find a nail making iron. The nails made are just like the ones we buy
          today only each hand forged. If you have accessto "The Mastermyr
          Find" by Greta Aewidsson and Gosta Berg you can see the iron on pl 12.

          Thoron

          --- In medievalsawdust@yahoogroups.com, Conal O'hAirt Jim Hart
          <baronconal@y...> wrote:
          > ok...
          > They had wire way back in the dark
          > reaches of the dark ages....
          >
          > Did wire nails or brads exist? Or
          > was the wire too soft to use as a
          > fastener...?
          >
          > What was the smallest nail/brad they
          > used?
          >
          > Anyone know?
          >
          >
          > =====
          > Baron Conal O'hAirt / Jim Hart
          > Aude Aliquid Dignum
          > ' Dare Something Worthy '
          >
          > __________________________________________________
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          > Yahoo! Tax Center - forms, calculators, tips, more
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        • robert frazier
          nails are easier to make from square rod.when you taper anything metal it s done by starting square or making it square. a wire pulling machine is found late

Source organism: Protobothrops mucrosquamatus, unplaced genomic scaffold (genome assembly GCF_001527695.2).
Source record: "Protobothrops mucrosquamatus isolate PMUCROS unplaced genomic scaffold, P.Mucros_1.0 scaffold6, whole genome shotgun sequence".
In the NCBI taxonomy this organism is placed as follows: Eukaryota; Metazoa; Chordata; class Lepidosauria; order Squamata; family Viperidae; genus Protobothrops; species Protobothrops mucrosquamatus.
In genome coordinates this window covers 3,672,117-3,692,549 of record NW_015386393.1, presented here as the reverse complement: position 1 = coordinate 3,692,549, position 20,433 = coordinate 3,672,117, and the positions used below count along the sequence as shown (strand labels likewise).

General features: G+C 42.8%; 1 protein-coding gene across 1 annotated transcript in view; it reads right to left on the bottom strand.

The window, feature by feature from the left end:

Message 4 of 7 , Mar 15, 2003
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            nails are easier to make from square rod.when you taper anything
            metal it's done by starting square or making it square.
            a wire pulling machine is found late period so for most of the period
            we deal with wire was made by hand and used for ornimation.

            --- In medievalsawdust@yahoogroups.com, Conal O'hAirt Jim Hart
            <baronconal@y...> wrote:
            > ok...
            > They had wire way back in the dark
            > reaches of the dark ages....
            >
            > Did wire nails or brads exist? Or
            > was the wire too soft to use as a
            > fastener...?
            >
            > What was the smallest nail/brad they
            > used?
            >
            > Anyone know?
            >
            >
            > =====
            > Baron Conal O'hAirt / Jim Hart
            > Aude Aliquid Dignum
            > ' Dare Something Worthy '
            >
            > __________________________________________________
            > Do you Yahoo!?
            > Yahoo! Tax Center - forms, calculators, tips, more
            > http://taxes.yahoo.com/
          • Ceara ni Neill
            If it s a very small job, I ve found that carpet tacks work well. They look hand forged & they re square. I attatched leather hinges to a coronet box with
            Message 5 of 7 , Mar 16, 2003
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              If it's a very small job, I've found that carpet tacks work well. They
              look hand forged & they're square. I attatched leather hinges to a coronet
              box with them: http://housebarra.com/projects/cbox04.jpg
              These were originally a steel color but I painted them with copper enamel
              paint. They're small though, they are carpet tacks after all.

              --
              ===Ceara ni Neill
              http://HouseBarra.com